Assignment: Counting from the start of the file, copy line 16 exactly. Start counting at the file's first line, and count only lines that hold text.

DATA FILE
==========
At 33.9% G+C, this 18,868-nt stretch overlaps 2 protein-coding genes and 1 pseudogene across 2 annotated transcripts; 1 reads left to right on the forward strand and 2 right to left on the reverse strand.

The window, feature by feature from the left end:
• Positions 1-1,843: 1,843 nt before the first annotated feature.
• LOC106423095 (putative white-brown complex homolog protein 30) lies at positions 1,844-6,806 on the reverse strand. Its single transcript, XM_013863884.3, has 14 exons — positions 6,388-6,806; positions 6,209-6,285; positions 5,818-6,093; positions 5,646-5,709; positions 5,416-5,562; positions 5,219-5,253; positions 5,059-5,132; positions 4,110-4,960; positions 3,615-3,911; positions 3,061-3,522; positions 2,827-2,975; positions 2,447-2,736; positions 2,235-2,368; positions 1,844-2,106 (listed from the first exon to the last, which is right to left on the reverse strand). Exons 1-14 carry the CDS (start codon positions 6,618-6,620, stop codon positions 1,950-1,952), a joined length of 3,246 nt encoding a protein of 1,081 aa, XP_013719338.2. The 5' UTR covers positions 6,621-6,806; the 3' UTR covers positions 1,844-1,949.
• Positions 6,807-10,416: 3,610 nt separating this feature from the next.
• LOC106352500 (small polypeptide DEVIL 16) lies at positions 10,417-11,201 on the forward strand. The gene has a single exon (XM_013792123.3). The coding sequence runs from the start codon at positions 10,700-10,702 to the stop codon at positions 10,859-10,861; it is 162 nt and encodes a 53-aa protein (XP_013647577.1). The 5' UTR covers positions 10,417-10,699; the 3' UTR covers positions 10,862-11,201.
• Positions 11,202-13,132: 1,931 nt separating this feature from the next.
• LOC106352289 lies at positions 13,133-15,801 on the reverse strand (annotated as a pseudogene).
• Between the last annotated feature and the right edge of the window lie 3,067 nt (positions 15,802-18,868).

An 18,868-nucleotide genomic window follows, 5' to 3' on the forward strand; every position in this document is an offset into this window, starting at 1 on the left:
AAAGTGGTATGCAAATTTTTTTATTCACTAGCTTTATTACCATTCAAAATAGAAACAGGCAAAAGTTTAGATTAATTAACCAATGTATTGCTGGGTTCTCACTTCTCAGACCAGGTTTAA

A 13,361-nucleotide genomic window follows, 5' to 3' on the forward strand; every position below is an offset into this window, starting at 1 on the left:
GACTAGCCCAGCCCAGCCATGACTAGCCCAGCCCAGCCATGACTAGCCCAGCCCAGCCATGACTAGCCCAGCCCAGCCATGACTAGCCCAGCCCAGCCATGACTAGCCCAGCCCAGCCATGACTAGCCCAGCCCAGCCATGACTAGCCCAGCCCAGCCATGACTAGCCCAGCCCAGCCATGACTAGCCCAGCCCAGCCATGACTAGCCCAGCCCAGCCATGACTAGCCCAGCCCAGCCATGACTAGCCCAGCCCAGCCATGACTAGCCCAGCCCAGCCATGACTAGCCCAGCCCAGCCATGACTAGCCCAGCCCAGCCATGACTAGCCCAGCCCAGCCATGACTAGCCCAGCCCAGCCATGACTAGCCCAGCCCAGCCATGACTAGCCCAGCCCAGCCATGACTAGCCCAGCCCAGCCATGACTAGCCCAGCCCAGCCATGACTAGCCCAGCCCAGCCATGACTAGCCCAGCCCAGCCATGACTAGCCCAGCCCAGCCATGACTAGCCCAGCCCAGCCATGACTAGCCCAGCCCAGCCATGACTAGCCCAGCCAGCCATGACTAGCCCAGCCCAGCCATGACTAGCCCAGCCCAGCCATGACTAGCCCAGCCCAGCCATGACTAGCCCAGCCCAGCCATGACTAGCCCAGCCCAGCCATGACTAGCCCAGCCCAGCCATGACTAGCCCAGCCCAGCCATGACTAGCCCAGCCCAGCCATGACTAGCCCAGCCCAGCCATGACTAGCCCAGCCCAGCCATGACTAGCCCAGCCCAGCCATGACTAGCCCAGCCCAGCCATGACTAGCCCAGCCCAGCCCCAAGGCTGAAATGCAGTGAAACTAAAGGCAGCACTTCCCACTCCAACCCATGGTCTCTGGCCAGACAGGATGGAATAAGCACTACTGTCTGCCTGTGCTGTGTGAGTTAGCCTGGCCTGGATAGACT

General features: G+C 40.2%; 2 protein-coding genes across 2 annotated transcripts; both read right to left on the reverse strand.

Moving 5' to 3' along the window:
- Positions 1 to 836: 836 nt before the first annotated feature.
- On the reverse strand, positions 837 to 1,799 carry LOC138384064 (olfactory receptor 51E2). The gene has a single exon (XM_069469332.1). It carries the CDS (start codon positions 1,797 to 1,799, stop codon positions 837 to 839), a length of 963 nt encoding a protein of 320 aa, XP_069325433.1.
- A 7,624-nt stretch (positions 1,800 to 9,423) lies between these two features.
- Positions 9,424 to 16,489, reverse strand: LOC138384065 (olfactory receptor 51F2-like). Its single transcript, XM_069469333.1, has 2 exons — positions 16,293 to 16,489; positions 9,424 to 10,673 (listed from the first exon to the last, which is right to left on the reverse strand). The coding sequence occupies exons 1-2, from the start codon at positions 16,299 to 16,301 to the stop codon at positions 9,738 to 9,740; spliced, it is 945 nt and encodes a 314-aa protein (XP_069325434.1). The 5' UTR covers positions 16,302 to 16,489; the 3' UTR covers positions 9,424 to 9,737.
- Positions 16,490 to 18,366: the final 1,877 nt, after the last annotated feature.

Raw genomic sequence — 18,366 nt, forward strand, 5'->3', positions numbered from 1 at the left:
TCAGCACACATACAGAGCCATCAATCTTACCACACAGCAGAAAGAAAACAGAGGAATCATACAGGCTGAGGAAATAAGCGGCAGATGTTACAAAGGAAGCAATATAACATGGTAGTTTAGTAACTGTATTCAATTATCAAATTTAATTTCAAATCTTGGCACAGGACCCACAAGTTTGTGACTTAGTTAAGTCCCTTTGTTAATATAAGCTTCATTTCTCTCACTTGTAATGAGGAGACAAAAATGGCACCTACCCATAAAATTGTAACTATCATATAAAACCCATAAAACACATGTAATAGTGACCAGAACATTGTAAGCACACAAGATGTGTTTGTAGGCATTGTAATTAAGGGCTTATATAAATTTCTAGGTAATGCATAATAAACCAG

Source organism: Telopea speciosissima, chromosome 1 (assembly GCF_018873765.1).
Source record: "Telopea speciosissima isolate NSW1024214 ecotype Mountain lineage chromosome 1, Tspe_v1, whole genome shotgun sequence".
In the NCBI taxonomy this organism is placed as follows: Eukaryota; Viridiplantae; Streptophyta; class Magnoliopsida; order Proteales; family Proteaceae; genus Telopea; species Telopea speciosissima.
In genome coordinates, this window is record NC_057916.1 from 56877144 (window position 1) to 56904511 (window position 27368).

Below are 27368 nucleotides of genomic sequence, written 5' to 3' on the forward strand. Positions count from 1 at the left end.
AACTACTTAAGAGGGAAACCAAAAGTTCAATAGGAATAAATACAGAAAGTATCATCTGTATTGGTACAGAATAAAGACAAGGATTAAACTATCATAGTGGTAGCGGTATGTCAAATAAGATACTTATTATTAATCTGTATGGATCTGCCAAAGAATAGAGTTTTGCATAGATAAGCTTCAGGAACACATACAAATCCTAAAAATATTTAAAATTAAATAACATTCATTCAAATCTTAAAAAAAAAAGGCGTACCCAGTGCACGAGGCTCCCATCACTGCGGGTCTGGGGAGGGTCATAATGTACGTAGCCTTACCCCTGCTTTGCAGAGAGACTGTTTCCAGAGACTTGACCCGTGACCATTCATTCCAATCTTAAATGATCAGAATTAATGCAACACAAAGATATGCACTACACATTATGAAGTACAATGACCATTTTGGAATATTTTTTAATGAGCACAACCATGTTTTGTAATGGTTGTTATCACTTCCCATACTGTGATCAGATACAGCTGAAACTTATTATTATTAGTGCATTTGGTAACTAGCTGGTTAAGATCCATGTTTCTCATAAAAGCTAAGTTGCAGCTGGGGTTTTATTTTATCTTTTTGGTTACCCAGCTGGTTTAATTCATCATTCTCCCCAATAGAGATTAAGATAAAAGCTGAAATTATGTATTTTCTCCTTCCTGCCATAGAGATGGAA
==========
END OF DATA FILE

- Positions 1 to 836: 836 nt before the first annotated feature.